This tutorial shows how to make ice decorations with citrus fruits (or anything you like) to freshen up the winter garden.
You can find lots more creative garden art projects here: Garden Art Projects.
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Cold Weather Art
When life gives you citrus fruits and freezing cold weather, make ice decorations! This project is a fun way to use up fruits and flora and add a burst of beauty and colour to the winter garden.
I used lemons, limes, oranges, and pomegranate seeds, but the sky is the limit. You could also use twigs, leaves, flowers, pinecones, and any other natural materials. A fading bouquet of flowers would be ideal. I’ve also seen it done with things like small toys and ornaments. Just be sure you select items that are ok in the garden once the melting begins. I like the fruit because the birds will enjoy it as the weather warms up.
Remember, this project requires freezing temperatures outdoors, so create it when winter is doing its thing.
You can use these same steps to also make things like ice lanterns and statues, which look totally amazing lined up along a walkway.
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1. Prepare the fruit
I wanted to create a medallion so I sliced the fruit quite thin and quartered it into equal-sized pieces.
2. Arrange the fruit on a glass pie dish
Be sure to pick a dish that is freezer safe.
Other design ideas: spell letters, draw a primitive picture, or make a bunch with each one representing a symbol or a person.
I also made mini ice ornaments in freezer safe food storage containers.
3. Add water
Make sure there is space in your freezer first or prepare a nice level area.
If it’s below freezing outdoors, you can ‘set’ the decorations outside.
If you don’t want the fruit to move around, set everything in place, put the dish in the freezer (or outside), and then gently add the water (instead of adding the water and then carrying the whole thing to the freezer).
Cover the fruit plus an extra half inch.
4. Allow to freeze thoroughly
This takes just a couple hours in a kitchen freezer.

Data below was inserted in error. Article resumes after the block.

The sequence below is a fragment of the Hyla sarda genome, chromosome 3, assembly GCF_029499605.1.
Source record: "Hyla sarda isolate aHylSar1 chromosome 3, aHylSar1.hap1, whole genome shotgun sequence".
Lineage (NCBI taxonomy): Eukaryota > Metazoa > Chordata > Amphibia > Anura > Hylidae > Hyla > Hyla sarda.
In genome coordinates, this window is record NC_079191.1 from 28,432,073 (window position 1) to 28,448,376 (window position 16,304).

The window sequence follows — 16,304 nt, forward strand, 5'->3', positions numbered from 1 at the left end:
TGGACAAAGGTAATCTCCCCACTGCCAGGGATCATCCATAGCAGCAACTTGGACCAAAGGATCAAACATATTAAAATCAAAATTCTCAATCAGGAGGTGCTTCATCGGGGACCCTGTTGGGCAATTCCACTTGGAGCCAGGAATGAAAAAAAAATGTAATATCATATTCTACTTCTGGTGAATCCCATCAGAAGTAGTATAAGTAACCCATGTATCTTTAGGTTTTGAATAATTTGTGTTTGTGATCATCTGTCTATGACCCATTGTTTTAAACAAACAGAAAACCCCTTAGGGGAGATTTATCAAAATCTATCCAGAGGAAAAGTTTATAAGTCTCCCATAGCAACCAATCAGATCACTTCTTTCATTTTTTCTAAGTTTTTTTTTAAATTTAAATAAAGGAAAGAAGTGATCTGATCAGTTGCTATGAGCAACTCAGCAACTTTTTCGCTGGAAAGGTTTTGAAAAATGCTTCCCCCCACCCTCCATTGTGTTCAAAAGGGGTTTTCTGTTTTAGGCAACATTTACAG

5. Remove ice decorations from dishes
The ice decorations should release really easily from the dishes if you simply warm them slightly. One option is to put some warm water in a sink and set the dish into it. Gently turn the ice decoration with your fingers and it will release.
6. Drill holes for hanging
First gently drill a pilot hole (I used a 3/16 drill bit) and then create a larger hole with a bigger bit (so you can thread the twine through).
You could also create the holes manually with an awl.
7. Add twine hangers
I actually used rush twine (used to make rush seats on chairs) because I own about 8000 feet of it, but any twine or ribbon is fine. Just be sure to use something that will hold up outdoors and looks good (of course).
I folded my twine in half, threaded a loop in through the back of the ice decoration to front, and then threaded the rest of the twine through the loop.
8. Hang ’em up
I love all things citrus in the winter. Perhaps it all started when Laura Ingalls got that orange with her Christmas gifts….
|Look Up Your Hardiness Zone
1 United States – USDA Plant Hardiness Zone Map
2 Canada – Provincial Plant Hardiness Zone Maps
I hung these decorations from my mini green house (made from old windows), which has become my go-to place for quirky outdoor decor.
Looks pretty sweet!
And definitely adds some colour to the monochromatic winter garden.
If you make some, I’d love to see pictures.
~Melissa the Empress of Dirt ♛